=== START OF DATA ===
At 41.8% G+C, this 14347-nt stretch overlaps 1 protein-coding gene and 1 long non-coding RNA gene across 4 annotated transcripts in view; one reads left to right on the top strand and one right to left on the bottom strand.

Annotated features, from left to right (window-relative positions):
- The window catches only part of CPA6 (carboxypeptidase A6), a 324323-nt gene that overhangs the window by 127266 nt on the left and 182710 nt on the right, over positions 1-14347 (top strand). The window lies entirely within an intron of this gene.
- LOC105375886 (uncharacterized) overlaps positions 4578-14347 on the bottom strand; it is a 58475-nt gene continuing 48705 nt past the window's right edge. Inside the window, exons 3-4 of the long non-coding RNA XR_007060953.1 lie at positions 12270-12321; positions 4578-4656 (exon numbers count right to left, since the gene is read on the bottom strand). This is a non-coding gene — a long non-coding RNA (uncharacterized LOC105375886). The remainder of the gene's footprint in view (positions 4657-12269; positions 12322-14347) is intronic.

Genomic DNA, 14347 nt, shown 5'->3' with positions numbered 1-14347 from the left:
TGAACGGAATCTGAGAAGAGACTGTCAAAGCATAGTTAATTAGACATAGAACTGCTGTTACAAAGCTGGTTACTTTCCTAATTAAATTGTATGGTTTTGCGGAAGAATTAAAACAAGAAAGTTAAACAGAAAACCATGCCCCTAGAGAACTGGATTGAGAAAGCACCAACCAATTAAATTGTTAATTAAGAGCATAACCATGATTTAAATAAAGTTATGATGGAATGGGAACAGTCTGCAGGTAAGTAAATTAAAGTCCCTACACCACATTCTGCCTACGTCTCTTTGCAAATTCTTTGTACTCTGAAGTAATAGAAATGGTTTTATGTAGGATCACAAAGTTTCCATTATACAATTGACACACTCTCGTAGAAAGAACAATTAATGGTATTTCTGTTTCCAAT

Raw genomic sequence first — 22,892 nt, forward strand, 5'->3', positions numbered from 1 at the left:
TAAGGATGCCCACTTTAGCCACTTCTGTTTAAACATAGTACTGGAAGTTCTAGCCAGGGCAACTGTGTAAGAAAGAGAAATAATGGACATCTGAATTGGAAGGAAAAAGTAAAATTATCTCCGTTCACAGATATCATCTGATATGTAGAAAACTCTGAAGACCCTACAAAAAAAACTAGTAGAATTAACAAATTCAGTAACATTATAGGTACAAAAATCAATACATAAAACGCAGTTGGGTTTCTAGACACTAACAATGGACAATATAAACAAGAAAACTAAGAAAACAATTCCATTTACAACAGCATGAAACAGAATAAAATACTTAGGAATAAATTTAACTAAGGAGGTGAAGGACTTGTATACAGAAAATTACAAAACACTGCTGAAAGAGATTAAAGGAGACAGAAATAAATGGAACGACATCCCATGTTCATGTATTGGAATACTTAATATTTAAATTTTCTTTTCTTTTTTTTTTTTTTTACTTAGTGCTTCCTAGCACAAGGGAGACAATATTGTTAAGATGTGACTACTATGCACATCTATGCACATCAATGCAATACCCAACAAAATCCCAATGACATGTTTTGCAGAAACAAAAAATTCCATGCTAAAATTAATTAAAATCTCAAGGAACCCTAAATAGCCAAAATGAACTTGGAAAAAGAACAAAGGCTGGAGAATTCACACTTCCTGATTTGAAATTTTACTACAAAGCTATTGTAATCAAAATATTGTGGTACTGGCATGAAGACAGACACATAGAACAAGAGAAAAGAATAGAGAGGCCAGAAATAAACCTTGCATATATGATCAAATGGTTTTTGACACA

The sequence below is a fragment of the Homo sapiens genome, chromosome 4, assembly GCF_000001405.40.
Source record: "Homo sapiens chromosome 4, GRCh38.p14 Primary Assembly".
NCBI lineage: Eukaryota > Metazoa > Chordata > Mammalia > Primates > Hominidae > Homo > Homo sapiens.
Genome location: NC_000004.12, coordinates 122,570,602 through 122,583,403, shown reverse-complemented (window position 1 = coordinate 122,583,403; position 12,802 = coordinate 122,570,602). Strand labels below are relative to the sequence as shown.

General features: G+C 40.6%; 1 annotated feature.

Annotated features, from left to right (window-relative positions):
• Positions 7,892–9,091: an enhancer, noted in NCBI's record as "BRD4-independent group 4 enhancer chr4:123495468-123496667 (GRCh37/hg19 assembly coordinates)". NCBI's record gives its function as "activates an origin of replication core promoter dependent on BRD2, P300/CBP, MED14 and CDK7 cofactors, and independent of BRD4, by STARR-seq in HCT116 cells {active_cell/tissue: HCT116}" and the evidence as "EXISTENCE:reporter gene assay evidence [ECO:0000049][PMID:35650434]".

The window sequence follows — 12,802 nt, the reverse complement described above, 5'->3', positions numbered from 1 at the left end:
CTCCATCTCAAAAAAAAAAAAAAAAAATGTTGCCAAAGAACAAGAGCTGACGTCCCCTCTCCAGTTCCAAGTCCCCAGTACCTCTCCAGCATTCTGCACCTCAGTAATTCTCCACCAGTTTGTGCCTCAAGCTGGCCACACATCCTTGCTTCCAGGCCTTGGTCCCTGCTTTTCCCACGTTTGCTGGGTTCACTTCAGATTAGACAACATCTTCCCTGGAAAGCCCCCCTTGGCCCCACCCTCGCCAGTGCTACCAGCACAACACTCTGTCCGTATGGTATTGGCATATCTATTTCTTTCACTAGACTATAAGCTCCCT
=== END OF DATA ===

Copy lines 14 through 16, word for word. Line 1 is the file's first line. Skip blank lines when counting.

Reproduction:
Annotated features, from left to right (window-relative positions):
• Positions 7,892–9,091: an enhancer, noted in NCBI's record as "BRD4-independent group 4 enhancer chr4:123495468-123496667 (GRCh37/hg19 assembly coordinates)". NCBI's record gives its function as "activates an origin of replication core promoter dependent on BRD2, P300/CBP, MED14 and CDK7 cofactors, and independent of BRD4, by STARR-seq in HCT116 cells {active_cell/tissue: HCT116}" and the evidence as "EXISTENCE:reporter gene assay evidence [ECO:0000049][PMID:35650434]".

The window sequence follows — 12,802 nt, the reverse complement described above, 5'->3', positions numbered from 1 at the left end: